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U.S.-backed NGO using sports for job training in Uruguay and other countries in the region
State Department helps Partners of the Americas develop job skills of young people in Uruguay, Brazil and Ecuador

Posted: October 28, 2004

A group sponsored by the U.S State Department is using soccer and other team sports in a new project to help disadvantaged young people in Uruguay, Brazil and Ecuador increase their workplace skills and employment prospects, says the Inter-American Development Bank (IDB).

In an October 27 statement, the IDB said it is providing a $3.8 million grant to the project that will be carried out by Partners of the Americas, a nongovernmental group that promotes people-to-people cooperation between citizens in the United States and Latin America and the Caribbean. U.S. President John F. Kennedy conceived the idea for such a group in 1963. Since then, the group has received backing from the State Department, the U.S. Agency for International Development, and several other U.S. agencies.

Partners of the Americas will provide $2.5 million for the project, which will be known as "A Ganar" in Ecuador and Uruguay, and "Vencer" in Brazil (the Spanish and Portuguese words, respectively, meaning "to win"). The project involves young men and women, mainly between ages 18 and 21, in the cities of Quito, Montevideo and Rio de Janeiro, the IDB said.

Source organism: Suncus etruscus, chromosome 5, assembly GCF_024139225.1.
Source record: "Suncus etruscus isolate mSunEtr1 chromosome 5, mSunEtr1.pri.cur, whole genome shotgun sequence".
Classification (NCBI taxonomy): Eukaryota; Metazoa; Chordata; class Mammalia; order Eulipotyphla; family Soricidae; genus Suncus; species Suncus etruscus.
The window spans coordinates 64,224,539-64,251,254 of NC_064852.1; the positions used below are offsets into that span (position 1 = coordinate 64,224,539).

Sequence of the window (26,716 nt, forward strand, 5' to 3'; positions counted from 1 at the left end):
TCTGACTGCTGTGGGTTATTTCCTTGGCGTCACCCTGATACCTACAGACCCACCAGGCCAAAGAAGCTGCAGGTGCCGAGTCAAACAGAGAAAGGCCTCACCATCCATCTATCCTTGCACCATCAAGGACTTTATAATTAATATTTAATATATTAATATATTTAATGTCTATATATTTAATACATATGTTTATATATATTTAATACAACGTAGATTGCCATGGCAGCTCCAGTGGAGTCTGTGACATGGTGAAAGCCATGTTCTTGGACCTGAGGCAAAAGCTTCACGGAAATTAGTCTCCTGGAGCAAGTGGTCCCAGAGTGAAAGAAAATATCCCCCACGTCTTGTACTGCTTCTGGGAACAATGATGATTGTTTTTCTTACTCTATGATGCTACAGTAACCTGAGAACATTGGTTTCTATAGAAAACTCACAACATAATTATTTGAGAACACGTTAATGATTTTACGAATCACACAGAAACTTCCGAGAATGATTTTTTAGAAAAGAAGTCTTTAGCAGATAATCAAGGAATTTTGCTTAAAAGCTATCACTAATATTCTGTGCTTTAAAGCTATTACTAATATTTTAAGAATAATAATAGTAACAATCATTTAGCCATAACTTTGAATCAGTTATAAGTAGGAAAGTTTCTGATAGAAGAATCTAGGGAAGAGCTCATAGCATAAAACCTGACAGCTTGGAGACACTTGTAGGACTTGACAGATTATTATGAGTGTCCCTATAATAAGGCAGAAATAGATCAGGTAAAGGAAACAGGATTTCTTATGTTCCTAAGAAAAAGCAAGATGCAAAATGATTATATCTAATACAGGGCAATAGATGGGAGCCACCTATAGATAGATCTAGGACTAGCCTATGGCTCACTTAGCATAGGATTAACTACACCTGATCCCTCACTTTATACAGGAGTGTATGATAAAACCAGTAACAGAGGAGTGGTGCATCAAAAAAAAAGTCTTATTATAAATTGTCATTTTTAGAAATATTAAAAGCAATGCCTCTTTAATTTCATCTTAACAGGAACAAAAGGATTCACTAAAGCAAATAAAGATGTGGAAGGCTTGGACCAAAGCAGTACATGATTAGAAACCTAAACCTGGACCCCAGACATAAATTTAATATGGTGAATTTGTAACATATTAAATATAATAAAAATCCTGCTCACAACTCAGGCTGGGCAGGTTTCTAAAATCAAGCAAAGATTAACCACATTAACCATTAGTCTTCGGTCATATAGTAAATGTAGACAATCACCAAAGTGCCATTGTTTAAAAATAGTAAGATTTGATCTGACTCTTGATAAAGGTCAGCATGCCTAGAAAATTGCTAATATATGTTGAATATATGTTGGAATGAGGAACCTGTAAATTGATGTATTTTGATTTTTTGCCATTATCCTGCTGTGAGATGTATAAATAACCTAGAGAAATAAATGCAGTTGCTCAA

The IDB said Partners of the Americas has ample experience in youth development programs and frequently teams up with major U.S. corporations interested in supporting social, economic and cultural projects in the Americas.

Unemployment rates among Brazilians, Ecuadorans and Uruguayans ages 15 to 24 are far above the workforce averages in their respective countries, and are even higher among young people from low-income households, the IDB reported, adding that business leaders in these South American nations say that young people often lack basic workplace skills that can help them find and retain jobs.

The model for the project, the IDB said, stems from the results of workshops and consultations held with youth groups, community leaders, business people, sports organizations, and local government officials, and seeks to address the problem of young people's employability.

The project will involve youths in the professional soccer "feeder" [developmental] system in Uruguay, while in Ecuador it will deal with young people in the soccer feeder system and in vocational training schools, the IDB said. The feeder system refers to developmental leagues for professional soccer. In Brazil, the IDB project will draw athletes from various organized sports including soccer, volleyball, and track and field.

Participants will receive training in a "core employability curriculum" to address such issues as the capacity to work in teams, be punctual, meet deadlines, observe workplace etiquette, and develop intrapersonal communications skills.

The project will use companies that can provide scholarships, internships, and stipends for youths in the training program. One of the project's components entails an outreach campaign to build awareness about A Ganar and Vencer, particularly through major sports events.

The IDB said the project "aims to overcome the limitations of isolated job training efforts by bringing together a range of stakeholders: local governments, chambers of commerce, private-sector companies, nonprofit organizations, and sports associations, among others."

For more information about the A Ganar/Vencer Program, please visit the Partners of the Americas website.

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